When Jacob sought a wife, he went back to Aram and married two cousins -- Leah and Rachel. All his sons, with the exception of Benjamin, were born in Aram, in the midst of a population that spoke only Aramaic. Therefore the sons of Jacob the "children of Israel" - also spoke Aramaic. Even in our English bibles, there are fragments of this language -- like "Jegar Sahadutha", the Pile of Witness, referring to the heap of stones Laban and Jacob made to seal their covenant of peace.


These descendants of Jacob moved into Egypt and lived there for 430 years. All this time they were in constant communication with Aram, for the province of Goshen, where they lived, is the region where caravans from Babylon entered Egypt. Their Aramaic was mixed with some Egyptian words. Undoubtedly when they wandered in the desert, they intermarried with Arabian tribes. Their Aramaic was corrupted into Hebrew. But when the Hebrews were carried into captivity into Aram, they went back to therefore the speech of their forefathers. The later prophets spoke Aramaic, not Hebrew. At the time of Jesus, the common people understood only Aramaic. The Hebrew of the scriptures had to be interpreted into that common dialect.. Aramaic was the common language of the trade of the world. Merchants in Babylon and in Egypt used it for their bills of lading and their statements of accounts. The camel drivers spoke it. In every village along their routes, the people spoke it as well, in Nazareth, too. In that language, Jesus and his apostles spoke. It is written, "The Common People heard him gladly." Therefore He spoke Aramaic, for that was the only language the common people understood.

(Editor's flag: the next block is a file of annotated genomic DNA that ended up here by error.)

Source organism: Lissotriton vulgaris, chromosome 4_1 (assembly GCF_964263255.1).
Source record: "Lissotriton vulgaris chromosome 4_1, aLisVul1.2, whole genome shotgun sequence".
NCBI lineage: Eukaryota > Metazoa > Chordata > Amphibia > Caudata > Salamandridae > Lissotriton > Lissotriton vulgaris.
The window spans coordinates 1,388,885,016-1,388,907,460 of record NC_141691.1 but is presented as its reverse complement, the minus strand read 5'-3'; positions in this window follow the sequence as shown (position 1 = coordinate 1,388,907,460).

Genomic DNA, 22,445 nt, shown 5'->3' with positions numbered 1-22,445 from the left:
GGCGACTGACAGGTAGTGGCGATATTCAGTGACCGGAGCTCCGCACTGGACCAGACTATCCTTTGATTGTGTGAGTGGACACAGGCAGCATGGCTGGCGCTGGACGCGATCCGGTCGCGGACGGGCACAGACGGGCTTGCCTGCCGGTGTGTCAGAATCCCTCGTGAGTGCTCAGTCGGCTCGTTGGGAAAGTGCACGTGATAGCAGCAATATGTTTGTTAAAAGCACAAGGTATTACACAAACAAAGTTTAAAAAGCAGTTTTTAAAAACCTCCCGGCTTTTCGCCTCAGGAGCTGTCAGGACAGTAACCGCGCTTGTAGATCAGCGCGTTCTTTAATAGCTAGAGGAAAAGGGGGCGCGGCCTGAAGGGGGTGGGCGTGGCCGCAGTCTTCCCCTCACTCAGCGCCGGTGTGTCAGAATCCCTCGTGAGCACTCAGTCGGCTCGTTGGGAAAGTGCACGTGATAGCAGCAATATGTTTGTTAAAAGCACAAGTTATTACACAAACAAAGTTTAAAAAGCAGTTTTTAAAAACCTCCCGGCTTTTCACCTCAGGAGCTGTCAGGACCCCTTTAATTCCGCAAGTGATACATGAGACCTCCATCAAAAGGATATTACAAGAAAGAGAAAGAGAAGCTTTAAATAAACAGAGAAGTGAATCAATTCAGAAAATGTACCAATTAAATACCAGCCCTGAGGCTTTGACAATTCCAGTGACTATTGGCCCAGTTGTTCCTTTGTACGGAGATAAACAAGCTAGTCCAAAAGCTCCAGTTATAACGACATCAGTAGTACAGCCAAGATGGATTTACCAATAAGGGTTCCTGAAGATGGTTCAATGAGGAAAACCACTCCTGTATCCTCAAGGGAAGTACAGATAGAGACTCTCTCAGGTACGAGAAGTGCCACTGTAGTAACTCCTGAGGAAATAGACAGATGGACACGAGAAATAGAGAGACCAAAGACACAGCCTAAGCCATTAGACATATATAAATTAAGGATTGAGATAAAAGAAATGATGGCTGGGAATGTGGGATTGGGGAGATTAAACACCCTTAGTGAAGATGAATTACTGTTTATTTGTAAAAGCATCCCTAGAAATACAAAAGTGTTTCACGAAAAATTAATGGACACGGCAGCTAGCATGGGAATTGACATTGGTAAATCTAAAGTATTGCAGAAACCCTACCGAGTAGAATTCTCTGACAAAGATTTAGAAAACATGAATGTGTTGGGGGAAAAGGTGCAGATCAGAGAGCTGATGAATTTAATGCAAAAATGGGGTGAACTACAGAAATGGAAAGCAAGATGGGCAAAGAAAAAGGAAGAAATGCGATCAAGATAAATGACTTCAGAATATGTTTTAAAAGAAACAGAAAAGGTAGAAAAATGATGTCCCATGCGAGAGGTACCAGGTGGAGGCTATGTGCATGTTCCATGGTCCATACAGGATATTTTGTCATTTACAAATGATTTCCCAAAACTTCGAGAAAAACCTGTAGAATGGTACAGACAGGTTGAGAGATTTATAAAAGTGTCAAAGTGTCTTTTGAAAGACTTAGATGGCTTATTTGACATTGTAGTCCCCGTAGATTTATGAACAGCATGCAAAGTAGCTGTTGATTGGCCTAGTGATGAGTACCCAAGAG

For a long time, scholars thought the New Testament was written in Greek. That has been shown to be an absurd error. The Hebrews of the age of Jesus hated and despised the Greeks. They wrote to one another in the language they all understood, the language of Abraham and of Jesus - Aramaic. When the Roman emperors found the Christian church was the dominant force in their empire, they took it over and ordered the Gospels to be translated into Greek, Translation from one language into another is never quite accurate. Therefore to know what God's words implied it is necessary to know that glorious language 
-- Aramaic. That is the task of the Church of the East. We must revive the knowledge of Aramaic, God's language. In every church and community, there must be schools to study the Lord's Language. Let that be our goal for 1951.

Article was written by the late Mar Shimun XXIII Eshai in the book "The light of the East" "
ܠܐ ܒܥܒܕܐ ܕܙܕܝܩܘܬܐ ܕܥܒܕܢ ܐܠܐ ܒܪܚܡܘܗܝ ܕܝܠܗ ܐܚܝܢ ܒܣܚܬܐ ܕܡܘܠܕܐ ܕܡܢ ܕܪܝܫ ܘܒܚܘܕܬܐ ܕܪܘܚܐ ܕܩܘܕܫܐ